What About American Express?

American Express is different! Unlike Visa and MasterCard, American Express credit cards are issued directly by American Express – a financial services company. Thus, American Express serves as both the issuing bank and the credit card association. This should lead to lower rates, right? Wrong! Remember that American Express requires its cardholders to pay off their balance in full every month. While this is a sound financial practice for consumers, it also deprives Amex of the opportunity to charge interest on the unpaid credit card balances. They make up for this by charging significantly higher processing rates than Visa or MasterCard.

Until very recently, accepting American Express cards was a real hassle, requiring merchants to sign up directly with American Express. In 2014, however, American Express introduced their OptBlue Pricing plan, which allows merchants to accept Amex cards through their regular merchant account provider. Processing rates are still higher than Visa or MasterCard, but it’s a definite improvement over the older arrangement. While not all merchant account providers support OptBlue Pricing, most of our preferred providers include it as part of their accounts.

Final Thoughts

In general, we really like interchange-plus pricing. It has the potential to save you a lot of money, and it’s definitely much more transparent than traditional tiered-pricing plans. Most of our preferred providers offer it. In fact, many of the best and most innovative processors in the industry (such as Dharma and Payline) offer it exclusively.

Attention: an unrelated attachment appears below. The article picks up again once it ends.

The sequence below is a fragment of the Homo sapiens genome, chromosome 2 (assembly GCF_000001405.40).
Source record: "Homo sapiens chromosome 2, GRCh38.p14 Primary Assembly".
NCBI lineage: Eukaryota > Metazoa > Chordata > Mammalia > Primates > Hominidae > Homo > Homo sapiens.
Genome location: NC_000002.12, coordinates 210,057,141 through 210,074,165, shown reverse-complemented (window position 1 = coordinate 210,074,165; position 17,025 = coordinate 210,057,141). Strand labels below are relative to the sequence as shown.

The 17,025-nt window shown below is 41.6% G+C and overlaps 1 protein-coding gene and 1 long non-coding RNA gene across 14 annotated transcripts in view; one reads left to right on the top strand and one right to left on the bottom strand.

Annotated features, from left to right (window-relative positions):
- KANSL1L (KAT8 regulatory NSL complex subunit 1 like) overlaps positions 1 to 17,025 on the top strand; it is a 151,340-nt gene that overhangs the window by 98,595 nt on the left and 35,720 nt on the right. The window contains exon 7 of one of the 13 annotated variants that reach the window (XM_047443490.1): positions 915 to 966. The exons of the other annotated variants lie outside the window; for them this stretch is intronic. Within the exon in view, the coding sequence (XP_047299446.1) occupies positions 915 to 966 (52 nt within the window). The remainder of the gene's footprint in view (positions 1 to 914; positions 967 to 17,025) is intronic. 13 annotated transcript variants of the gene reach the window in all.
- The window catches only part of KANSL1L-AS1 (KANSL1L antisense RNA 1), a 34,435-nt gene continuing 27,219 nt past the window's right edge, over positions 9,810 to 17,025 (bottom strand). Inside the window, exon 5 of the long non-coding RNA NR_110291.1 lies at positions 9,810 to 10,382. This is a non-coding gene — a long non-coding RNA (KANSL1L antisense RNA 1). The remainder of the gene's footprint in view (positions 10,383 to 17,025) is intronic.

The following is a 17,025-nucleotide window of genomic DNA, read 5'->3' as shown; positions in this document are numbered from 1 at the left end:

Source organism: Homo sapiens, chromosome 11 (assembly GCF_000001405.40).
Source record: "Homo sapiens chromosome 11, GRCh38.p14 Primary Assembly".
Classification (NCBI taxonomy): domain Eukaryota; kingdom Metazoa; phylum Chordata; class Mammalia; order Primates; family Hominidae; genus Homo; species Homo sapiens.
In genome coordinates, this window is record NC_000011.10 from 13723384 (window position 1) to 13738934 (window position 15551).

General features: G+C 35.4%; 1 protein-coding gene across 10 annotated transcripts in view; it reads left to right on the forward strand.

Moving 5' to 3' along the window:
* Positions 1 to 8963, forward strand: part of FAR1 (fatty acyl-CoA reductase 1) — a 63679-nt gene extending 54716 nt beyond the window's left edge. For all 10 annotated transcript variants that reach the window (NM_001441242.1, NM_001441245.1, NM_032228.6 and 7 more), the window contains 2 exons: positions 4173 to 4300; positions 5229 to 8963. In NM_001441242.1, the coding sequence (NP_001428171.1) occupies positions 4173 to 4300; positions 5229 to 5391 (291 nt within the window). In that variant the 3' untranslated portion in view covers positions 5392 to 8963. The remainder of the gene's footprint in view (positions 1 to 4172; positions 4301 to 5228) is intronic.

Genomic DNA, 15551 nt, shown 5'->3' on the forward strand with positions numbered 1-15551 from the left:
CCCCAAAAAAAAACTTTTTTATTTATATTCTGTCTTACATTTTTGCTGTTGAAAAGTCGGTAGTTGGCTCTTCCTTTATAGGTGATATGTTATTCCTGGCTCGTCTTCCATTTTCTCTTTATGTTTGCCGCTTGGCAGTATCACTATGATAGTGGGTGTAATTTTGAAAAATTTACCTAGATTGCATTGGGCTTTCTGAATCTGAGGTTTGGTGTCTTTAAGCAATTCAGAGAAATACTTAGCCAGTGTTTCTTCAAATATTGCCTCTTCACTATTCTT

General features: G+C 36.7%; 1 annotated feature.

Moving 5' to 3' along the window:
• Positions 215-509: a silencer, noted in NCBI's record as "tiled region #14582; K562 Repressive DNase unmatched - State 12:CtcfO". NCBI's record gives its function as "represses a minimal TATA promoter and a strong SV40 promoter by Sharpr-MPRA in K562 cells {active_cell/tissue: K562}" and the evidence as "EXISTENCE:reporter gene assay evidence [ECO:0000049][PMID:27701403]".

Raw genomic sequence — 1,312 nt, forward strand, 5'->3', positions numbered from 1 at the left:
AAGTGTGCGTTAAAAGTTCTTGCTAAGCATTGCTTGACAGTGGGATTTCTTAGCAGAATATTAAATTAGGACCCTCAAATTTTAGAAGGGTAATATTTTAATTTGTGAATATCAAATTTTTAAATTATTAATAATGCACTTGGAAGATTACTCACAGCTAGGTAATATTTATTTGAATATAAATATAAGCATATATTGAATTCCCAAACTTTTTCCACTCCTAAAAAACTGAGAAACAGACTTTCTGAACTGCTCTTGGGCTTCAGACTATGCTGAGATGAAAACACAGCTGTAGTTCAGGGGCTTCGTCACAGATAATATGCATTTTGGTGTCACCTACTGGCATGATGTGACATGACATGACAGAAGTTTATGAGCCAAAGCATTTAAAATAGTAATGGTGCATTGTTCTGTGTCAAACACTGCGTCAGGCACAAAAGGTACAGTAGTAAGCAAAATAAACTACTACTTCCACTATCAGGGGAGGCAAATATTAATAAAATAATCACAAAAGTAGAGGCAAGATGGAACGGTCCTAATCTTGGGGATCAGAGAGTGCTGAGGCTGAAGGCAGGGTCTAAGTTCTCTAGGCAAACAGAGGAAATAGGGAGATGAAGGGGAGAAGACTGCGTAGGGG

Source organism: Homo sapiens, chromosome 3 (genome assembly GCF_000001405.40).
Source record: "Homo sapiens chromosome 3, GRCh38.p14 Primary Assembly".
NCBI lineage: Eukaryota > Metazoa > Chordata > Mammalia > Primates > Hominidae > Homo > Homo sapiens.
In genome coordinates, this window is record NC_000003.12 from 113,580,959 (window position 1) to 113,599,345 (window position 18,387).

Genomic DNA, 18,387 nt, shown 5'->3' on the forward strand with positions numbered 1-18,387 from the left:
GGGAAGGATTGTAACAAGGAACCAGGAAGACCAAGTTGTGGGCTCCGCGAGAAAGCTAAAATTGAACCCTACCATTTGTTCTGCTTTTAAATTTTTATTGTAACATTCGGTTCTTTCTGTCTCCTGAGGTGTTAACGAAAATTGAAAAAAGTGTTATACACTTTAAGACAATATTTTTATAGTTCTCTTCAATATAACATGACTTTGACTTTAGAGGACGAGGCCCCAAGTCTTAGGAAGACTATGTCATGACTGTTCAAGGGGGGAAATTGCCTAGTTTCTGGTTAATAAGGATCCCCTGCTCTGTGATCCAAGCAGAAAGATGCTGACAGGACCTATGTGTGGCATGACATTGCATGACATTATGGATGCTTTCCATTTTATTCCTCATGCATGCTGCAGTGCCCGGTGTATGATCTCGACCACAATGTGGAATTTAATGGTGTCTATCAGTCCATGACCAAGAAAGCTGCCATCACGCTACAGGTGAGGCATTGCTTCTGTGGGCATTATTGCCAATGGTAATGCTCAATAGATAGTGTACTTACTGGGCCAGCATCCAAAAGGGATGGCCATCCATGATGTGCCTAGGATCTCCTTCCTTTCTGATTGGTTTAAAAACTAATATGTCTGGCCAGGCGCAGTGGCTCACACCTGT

Unfortunately, that’s not always the case. Until fairly recently, interchange-plus pricing was only available to larger, more-established businesses. Processors felt that they could compensate for offering lower rates by only making it available to merchants who had a very high monthly sales volume. Traditional small businesses were stuck with tiered pricing plans, and forced to pay a premium for being small businesses.

Today, getting interchange-plus pricing is easier than it’s ever been. However, it’s not a guaranteed thing. Some processors still don’t offer it at all. Many other processors offer both tiered and interchange pricing, and they usually don’t disclose this fact in their advertising. A lot of these processors also rely on independent sales agents, who will – naturally – try to sign you up with a more expensive tiered pricing plan. If you want interchange-plus pricing, you’ll have to ask for it.

It’s also worth noting that interchange-plus pricing is not a 100% guarantee of lower rates. Processors are still able to make money at your expense by charging above-industry-average markups as part of their pricing plan. The difference is that it’s much easier to see that they’re doing it, at least if you shop around before signing up with a processor.